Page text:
Reading the signs of Pope Francis as reformer
St. Francis seems to truly guide the new pontiff
To the hungry eyes of the world looking for clues about how he will govern the Roman Catholic Church, the first days of Pope Francis' papacy provided abundant hints that his leadership style will mark a definite break from his predecessor.
Style is very much substance in the ritualized world of the Vatican, but Francis' early steps showed that he might also bring some much-desired fresh air to what Italians call “Oltretevere”, which translates “beyond the Tiber”, to refer to the sometimes puzzling alterity of Vatican goings-on.
The change should not so much be on controversial doctrinal and ethical issues, from abortion to divorce to married priests. As Archbishop of Buenos Aires, Bergoglio has often shown to have come from the same mold as his two predecessors, John Paul II and Benedict XVI.
But Francis' repeated stress, both in words and actions, on a poorer, simpler church that eschews the medieval pomp and elaborate rites somewhat brought back into favor by his predecessor, might also lead to a different approach to the unyielding and cumbersome Vatican bureaucracy.
The last year of Benedict's papacy has been marked by the Vatileaks scandal, which brought to light allegations of corruption and infighting within the top echelons of the Vatican hierarchy.
The very inner sanctum of papal power – the familiar and mostly unseen circle of those closest to the pope, known as the “papal family” – was revealed to be at the center of the scandal, with the arrest of the pope's own personal assistant.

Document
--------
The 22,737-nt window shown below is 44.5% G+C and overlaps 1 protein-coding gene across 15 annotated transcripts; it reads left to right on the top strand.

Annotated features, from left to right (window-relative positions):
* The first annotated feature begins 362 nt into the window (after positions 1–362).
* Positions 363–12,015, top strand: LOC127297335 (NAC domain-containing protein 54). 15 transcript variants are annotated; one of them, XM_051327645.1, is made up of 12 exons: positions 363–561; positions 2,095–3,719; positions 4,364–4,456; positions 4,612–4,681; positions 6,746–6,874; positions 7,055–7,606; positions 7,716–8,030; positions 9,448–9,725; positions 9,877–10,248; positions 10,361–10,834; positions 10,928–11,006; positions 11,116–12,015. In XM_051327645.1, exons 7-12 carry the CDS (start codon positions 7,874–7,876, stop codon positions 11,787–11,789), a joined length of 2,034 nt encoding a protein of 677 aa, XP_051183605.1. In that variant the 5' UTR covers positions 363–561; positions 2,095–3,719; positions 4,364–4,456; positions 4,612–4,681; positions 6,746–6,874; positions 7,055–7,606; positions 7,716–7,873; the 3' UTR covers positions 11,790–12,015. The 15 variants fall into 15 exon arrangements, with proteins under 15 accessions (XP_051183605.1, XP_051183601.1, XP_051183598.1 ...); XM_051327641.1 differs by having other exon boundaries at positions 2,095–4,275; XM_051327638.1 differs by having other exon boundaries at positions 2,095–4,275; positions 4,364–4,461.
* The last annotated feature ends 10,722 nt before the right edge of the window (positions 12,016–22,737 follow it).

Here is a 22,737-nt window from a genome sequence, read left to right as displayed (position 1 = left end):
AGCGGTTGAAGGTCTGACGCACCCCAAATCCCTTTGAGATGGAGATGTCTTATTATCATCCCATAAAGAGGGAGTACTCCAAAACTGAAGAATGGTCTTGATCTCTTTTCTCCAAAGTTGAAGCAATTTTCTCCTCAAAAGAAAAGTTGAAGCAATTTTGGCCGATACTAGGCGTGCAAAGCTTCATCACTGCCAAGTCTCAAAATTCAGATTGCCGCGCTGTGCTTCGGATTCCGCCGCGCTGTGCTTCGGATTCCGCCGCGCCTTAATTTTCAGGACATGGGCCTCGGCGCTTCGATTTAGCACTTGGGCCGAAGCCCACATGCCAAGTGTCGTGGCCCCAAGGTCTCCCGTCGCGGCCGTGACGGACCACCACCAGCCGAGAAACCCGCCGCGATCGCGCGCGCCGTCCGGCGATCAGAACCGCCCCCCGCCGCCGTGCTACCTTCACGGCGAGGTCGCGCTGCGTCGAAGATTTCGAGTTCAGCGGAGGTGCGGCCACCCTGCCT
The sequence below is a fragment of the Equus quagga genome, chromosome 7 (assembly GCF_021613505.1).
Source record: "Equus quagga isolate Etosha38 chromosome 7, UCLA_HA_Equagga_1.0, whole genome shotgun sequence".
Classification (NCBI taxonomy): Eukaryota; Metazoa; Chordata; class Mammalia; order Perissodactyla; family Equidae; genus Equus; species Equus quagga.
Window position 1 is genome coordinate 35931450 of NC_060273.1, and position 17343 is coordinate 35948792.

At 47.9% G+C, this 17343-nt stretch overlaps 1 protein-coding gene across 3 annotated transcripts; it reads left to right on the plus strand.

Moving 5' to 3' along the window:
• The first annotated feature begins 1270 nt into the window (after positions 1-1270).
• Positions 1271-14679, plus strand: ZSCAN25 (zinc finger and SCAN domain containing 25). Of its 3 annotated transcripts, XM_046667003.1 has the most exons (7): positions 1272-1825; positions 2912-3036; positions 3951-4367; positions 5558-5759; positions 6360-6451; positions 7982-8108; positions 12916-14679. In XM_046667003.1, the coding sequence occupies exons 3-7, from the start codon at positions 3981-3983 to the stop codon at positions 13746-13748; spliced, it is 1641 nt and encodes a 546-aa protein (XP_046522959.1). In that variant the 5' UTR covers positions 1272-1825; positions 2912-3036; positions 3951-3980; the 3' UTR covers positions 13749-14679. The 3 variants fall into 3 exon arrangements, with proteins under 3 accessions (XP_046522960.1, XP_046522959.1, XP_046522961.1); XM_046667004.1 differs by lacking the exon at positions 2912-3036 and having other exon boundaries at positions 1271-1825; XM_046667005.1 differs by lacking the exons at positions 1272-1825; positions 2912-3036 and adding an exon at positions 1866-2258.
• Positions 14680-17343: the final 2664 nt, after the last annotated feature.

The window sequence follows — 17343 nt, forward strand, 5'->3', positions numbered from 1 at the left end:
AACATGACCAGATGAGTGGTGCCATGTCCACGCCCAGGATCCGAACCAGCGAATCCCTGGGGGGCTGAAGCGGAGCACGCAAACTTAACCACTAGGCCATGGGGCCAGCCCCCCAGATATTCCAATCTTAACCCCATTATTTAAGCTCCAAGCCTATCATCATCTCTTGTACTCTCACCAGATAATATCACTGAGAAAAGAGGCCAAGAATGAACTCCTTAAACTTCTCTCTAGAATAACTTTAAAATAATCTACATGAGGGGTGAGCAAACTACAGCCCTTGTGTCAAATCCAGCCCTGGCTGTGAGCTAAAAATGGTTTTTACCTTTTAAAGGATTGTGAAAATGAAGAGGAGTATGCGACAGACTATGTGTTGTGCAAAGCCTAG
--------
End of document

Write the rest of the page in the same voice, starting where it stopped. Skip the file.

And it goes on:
But throughout Benedict’s pontificate – from the pope's Regensburg speech that irked Muslims, to overtures to traditionalist Catholics that worried Jews, to the scandals that surrounded efforts to reform the Vatican Bank – the Vatican central administration has often been accused of weakening, rather than supporting, the pope's actions and his attempts to inspire new vigor to the shrinking Western church.
In the run-up to the two-day conclave that elected him as Pope Francis, many cardinals hinted that reforming the Curia – making it leaner, more dependable and less a source of repeated scandals and embarrassments for the Universal Church – would be one of the jobs the new pontiff would have to undertake.
Francis himself paved the way for his election with a brief and powerful speech to Cardinals on Monday, March 11, centered on “purification” and condemning “careerism.”
On Saturday, with one of his first government acts, Francis provisionally reappointed – as is customary – the heads of all Vatican departments and councils. But he expressly did so “donec aliter provideatur,” a Latin expression that means “until it is decided otherwise.”
Moreover, the Vatican stressed that Francis “wants to take some time to reflect, pray and discuss before making any definitive appointment or confirmation.”
This is in marked contrast to how Benedict handled the handover of power after his election in 2005. At that time, he quickly reappointed all the heads of Vatican departments “until the end of their five-year term.”
Francis’ first move in the Curia strongly suggests that, after the Conclave, things will not simply go back to “business as usual.”
But the Argentinian Jesuit offered other telling signs that things might be headed for change ever since his first appearance as pope.
Minutes after his election, he reportedly shunned the elaborate golden cross offered to him by the Papal Master of Ceremonies, Monsignor Guido Marini, preferring to keep the iron one he's had for decades.
Then, he asked the people gathered in St. Peter's square to silently pray over him before imparting his blessing.
Even his familiar style of addressing the crowd – “Good evening,” “Good night and good rest” – made an impression on the Romans who had waited for hours in the rain to be witnesses to his election.
But keen observers have mostly highlighted that, in his first address, Pope Francis mostly referred to himself as the “bishop of Rome” – the papacy's original title – interpreting it as a sign that he might focus more on the role of local churches after years of Vatican centralization.